I was sitting on the bus when a man, his wife and a friend got on. They bustled into their seats and I heard the man say "these machines make a big difference to your psychology - how long you have to wait". He was referring to the digital reading on the bus stop which shows how many minutes before each bus arrives. There followed a display of fireworks inside my head. How amazing if we had this device in many areas of life. Can you imagine someone telling you how long your last, current or next low was going to take? I would approach that low so very differently.
I've been slipping for a few weeks. For me it feels like a comedy sketch. Let's picture someone like Les Dawson dressed as a woman, being sultry and undressing for bed. Removing his blouse to reveal just one shoulder and pouting (many laughs), removing his skirt to reveal thick and wrinkled stockings (many laughs), removing a wig, teeth, maybe a false leg. At this point, if it were a comedy it would still be funny for the audience but in reality by this point I feel hollow and humiliated.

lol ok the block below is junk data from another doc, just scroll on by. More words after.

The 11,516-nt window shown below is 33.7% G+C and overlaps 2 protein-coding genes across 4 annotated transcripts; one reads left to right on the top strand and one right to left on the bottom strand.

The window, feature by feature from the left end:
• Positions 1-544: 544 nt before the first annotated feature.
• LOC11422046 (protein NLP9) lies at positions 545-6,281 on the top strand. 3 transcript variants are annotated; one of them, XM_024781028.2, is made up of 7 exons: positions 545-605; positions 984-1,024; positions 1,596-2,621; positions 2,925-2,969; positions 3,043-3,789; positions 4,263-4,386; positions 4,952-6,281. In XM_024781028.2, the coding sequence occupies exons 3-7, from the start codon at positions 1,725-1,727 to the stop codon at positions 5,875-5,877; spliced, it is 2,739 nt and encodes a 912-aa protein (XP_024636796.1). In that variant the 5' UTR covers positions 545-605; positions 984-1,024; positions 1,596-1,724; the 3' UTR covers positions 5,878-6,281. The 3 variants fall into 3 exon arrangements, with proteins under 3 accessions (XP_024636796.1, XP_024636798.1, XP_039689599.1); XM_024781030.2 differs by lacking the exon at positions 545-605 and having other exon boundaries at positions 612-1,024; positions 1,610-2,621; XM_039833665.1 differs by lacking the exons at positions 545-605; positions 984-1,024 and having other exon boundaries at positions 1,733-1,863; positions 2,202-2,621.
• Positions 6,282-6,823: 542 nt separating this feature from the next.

If I knew how long the depression would take to navigate its tour, I would nestle in. I'd say "Oh it's you" and sit with it in its ugly attack, enduring it with much more grace than I currently manage.
But I don't. We don't. We cannot predict. And so how can we find this comfort? How can we bring the steadiness of a timetable into our depressions?
By applying the sticky balm of expectation. Expect the low to come. Expect it to be a master of trickery. Expect it to trip you up. Perhaps dive to the floor one time and say "Ha! Too slow!".
Expect it. The bus will come and it will go. Expect both. Stay open.
The room above the garage
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